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Our house has an appalling layout. It’s a bungalow that has been extended twice – both times before we bought it.

We have one room in the middle of the house, surrounded on all sides by other rooms, so no natural light other than a skylight.

One bedroom has two doors. It can be tempting to use that room as a thoroughfare to get from one part of the house to another. Not ideal if you’re the owner of the bedroom.

We also have a maze of corridors, which are essentially just wasted space.

After years of putting up with it, we decided it was time for a change. Time to make the house fit the family, not the family fit the house.

So we contacted an architect.

His first question was, “What changes do you want to make to the layout?”.

That’s the wrong question to ask.

We’re not architects! We have no idea what changes we want to make, only the problems that the current layout causes.

But it wasn’t just this architect – every architect we spoke to asked the same thing.

A better question to ask would be, “What do you want to achieve?”, or possibly, “What don’t you like about the current layout?”.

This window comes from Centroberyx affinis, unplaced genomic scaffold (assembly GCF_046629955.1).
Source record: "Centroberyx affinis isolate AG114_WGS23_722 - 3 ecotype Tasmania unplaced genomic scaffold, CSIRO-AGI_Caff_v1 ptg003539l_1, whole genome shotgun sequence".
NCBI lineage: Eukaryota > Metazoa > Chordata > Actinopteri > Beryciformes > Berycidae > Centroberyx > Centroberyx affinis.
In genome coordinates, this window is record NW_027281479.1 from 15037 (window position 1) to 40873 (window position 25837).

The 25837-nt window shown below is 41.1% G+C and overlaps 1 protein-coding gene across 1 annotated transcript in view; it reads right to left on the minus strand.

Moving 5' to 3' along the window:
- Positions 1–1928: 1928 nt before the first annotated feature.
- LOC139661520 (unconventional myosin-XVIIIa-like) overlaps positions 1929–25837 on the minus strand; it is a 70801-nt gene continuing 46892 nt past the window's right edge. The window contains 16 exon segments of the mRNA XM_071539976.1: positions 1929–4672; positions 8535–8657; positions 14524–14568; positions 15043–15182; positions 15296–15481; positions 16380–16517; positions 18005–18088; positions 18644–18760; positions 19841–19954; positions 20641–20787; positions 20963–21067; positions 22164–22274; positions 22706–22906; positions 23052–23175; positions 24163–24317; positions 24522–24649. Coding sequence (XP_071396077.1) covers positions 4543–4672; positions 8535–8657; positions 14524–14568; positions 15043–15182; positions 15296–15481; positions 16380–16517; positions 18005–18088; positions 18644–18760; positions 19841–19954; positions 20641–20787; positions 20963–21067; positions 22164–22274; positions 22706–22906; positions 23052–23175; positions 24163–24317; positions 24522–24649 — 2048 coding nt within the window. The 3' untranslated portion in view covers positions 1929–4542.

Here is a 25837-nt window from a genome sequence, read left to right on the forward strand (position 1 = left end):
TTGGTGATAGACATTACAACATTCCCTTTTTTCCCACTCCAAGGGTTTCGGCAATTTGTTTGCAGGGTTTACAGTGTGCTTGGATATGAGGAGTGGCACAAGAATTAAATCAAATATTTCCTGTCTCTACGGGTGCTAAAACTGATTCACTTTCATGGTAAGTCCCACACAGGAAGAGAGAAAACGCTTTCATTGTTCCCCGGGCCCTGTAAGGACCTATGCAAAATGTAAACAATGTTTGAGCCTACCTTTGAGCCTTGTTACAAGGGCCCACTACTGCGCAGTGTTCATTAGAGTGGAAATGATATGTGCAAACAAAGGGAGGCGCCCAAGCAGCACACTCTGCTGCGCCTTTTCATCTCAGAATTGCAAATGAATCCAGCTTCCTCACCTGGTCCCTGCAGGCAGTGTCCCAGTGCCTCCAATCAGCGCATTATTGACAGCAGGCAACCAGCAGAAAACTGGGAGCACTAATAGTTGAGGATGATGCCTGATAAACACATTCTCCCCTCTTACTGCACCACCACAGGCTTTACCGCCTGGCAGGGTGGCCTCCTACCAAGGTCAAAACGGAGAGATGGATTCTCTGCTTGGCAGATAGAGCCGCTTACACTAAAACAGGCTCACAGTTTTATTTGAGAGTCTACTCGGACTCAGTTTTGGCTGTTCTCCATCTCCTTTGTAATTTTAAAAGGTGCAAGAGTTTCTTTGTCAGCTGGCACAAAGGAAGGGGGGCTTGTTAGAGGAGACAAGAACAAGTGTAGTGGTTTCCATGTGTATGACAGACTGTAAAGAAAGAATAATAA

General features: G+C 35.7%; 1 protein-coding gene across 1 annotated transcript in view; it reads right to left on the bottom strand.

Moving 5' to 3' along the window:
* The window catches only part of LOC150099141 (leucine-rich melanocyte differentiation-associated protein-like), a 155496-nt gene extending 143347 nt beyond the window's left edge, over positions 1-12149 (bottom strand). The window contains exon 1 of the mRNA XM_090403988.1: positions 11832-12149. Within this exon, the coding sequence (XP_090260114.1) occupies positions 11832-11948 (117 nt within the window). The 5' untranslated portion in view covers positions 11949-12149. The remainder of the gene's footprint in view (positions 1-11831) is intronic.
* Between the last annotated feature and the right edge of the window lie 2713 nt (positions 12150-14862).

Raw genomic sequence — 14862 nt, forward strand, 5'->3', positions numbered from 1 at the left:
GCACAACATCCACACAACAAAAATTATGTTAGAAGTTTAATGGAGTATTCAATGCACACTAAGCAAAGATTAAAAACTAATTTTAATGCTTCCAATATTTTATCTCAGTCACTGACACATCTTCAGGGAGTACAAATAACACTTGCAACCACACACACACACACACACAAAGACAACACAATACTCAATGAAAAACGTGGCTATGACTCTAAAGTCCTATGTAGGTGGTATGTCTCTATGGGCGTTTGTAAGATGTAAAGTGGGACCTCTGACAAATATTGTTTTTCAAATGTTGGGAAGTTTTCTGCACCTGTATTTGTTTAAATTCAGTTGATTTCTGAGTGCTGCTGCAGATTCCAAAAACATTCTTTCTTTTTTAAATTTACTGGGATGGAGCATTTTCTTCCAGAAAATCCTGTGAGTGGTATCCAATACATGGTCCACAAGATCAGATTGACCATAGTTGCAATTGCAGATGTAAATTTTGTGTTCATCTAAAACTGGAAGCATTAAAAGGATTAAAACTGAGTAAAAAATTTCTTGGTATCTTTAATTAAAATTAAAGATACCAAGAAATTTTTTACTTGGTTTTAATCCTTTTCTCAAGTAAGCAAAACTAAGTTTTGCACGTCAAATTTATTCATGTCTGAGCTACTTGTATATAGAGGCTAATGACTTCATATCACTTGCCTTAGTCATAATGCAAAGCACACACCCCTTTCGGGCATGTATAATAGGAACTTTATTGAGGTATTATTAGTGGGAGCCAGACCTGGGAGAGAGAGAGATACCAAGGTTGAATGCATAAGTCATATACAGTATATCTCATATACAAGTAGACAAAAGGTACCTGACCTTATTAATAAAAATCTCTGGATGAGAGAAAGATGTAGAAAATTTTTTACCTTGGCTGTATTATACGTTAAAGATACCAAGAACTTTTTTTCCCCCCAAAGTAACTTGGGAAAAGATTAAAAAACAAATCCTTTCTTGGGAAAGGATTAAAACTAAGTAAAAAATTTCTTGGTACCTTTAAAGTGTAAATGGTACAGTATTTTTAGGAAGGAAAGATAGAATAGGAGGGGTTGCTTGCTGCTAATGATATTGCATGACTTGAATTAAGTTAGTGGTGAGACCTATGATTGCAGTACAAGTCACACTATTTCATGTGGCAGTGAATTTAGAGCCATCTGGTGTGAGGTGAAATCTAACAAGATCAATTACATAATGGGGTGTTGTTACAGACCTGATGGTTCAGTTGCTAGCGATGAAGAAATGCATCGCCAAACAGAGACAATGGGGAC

You see, it’s much easier to quantify what the problem is than it is for me, with no architecture expertise, to come up with the solution.

That’s the expert’s job – in this case, the architect.

This is true in IT as well.

People say things like, “We’ll need two database servers”. I’d challenge that. You might want a reliable database service (which is a “requirement”), but merely having two database servers doesn’t necessarily mean you’ll get the result you want.

Our job, as the owner of a not-quite-what-we-want bungalow, is to define the problems we’re trying to solve.

The architect’s job is to take those problems and use their skill and experience to propose solutions.

If your Linux systems don’t provide you with exactly what you want, define the shortcomings rather than the solutions. When you’ve done that, take the problems to an expert to solve. If you don’t have a Linux expert, let me know and I’ll lend you one of ours.

Oh, and if you want to know more about defining requirements, download a free copy of our Amazon #1 best seller, The Linux Solution.

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